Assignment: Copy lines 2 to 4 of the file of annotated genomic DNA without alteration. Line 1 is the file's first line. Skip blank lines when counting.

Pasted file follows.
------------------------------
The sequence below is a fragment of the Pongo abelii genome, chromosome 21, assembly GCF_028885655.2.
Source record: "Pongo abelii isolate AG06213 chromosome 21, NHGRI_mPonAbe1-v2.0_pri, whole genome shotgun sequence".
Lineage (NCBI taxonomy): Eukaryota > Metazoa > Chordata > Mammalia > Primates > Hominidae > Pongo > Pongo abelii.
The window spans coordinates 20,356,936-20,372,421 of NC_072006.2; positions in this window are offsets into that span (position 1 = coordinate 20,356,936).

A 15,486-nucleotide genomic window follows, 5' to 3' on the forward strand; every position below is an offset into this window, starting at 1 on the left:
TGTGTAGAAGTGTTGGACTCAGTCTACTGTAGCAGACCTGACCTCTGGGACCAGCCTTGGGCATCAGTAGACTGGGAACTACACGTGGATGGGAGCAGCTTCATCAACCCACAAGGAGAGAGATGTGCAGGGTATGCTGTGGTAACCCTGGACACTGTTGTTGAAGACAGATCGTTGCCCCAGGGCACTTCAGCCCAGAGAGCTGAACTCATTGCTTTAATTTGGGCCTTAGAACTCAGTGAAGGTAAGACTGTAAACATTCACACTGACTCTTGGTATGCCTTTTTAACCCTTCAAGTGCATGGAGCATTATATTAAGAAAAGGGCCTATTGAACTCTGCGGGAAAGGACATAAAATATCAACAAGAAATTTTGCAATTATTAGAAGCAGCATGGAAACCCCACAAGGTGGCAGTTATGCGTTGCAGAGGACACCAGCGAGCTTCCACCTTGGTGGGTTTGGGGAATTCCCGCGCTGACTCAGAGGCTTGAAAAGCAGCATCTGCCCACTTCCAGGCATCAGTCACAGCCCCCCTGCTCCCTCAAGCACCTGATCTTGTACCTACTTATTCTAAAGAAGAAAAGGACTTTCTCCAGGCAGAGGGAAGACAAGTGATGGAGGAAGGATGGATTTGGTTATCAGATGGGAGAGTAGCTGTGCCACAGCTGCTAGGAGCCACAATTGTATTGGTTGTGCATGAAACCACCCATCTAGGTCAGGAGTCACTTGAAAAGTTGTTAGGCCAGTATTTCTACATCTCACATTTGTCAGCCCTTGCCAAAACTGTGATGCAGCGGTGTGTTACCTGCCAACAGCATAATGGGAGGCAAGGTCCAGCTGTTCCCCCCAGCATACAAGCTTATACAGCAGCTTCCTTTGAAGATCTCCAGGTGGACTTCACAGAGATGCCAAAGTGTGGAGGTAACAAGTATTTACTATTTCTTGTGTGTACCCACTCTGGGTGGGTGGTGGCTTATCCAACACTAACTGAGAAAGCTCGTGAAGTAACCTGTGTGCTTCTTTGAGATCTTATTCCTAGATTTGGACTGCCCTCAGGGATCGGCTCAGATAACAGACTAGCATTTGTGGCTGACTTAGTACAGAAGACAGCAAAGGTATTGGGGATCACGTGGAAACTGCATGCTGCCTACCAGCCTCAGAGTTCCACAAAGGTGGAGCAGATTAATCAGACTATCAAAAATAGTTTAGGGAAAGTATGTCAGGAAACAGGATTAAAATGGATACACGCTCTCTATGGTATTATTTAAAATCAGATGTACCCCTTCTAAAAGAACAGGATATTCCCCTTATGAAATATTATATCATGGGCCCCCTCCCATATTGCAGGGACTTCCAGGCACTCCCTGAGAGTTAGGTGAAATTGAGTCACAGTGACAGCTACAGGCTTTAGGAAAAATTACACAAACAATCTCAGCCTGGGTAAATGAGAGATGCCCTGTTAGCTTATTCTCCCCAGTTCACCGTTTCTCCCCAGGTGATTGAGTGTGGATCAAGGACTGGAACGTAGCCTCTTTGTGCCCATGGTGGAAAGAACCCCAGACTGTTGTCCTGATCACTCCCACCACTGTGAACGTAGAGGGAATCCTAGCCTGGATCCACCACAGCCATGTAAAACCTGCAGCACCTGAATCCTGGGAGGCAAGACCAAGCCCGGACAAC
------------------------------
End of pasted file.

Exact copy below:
Source record: "Pongo abelii isolate AG06213 chromosome 21, NHGRI_mPonAbe1-v2.0_pri, whole genome shotgun sequence".
Lineage (NCBI taxonomy): Eukaryota > Metazoa > Chordata > Mammalia > Primates > Hominidae > Pongo > Pongo abelii.
The window spans coordinates 20,356,936-20,372,421 of NC_072006.2; positions in this window are offsets into that span (position 1 = coordinate 20,356,936).